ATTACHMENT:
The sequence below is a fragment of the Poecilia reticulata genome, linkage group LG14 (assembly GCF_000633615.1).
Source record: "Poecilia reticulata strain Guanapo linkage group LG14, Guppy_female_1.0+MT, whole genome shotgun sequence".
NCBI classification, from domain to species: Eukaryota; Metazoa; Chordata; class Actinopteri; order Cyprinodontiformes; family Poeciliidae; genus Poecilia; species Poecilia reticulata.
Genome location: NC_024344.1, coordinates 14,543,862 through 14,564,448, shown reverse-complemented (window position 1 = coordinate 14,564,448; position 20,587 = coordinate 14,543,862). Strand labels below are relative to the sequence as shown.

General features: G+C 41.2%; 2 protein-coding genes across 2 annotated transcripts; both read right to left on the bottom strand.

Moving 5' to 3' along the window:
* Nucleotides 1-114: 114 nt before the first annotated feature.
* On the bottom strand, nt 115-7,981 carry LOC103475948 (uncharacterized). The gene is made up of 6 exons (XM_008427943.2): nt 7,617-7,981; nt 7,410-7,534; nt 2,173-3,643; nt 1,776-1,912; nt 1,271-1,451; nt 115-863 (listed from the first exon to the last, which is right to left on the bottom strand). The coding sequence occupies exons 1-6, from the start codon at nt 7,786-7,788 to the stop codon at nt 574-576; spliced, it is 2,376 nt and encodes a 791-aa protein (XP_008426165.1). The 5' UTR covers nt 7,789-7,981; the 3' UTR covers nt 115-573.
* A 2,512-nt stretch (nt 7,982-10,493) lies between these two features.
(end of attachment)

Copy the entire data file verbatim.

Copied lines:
The sequence below is a fragment of the Poecilia reticulata genome, linkage group LG14 (assembly GCF_000633615.1).
Source record: "Poecilia reticulata strain Guanapo linkage group LG14, Guppy_female_1.0+MT, whole genome shotgun sequence".
NCBI classification, from domain to species: Eukaryota; Metazoa; Chordata; class Actinopteri; order Cyprinodontiformes; family Poeciliidae; genus Poecilia; species Poecilia reticulata.
Genome location: NC_024344.1, coordinates 14,543,862 through 14,564,448, shown reverse-complemented (window position 1 = coordinate 14,564,448; position 20,587 = coordinate 14,543,862). Strand labels below are relative to the sequence as shown.

General features: G+C 41.2%; 2 protein-coding genes across 2 annotated transcripts; both read right to left on the bottom strand.

Moving 5' to 3' along the window:
* Nucleotides 1-114: 114 nt before the first annotated feature.
* On the bottom strand, nt 115-7,981 carry LOC103475948 (uncharacterized). The gene is made up of 6 exons (XM_008427943.2): nt 7,617-7,981; nt 7,410-7,534; nt 2,173-3,643; nt 1,776-1,912; nt 1,271-1,451; nt 115-863 (listed from the first exon to the last, which is right to left on the bottom strand). The coding sequence occupies exons 1-6, from the start codon at nt 7,786-7,788 to the stop codon at nt 574-576; spliced, it is 2,376 nt and encodes a 791-aa protein (XP_008426165.1). The 5' UTR covers nt 7,789-7,981; the 3' UTR covers nt 115-573.
* A 2,512-nt stretch (nt 7,982-10,493) lies between these two features.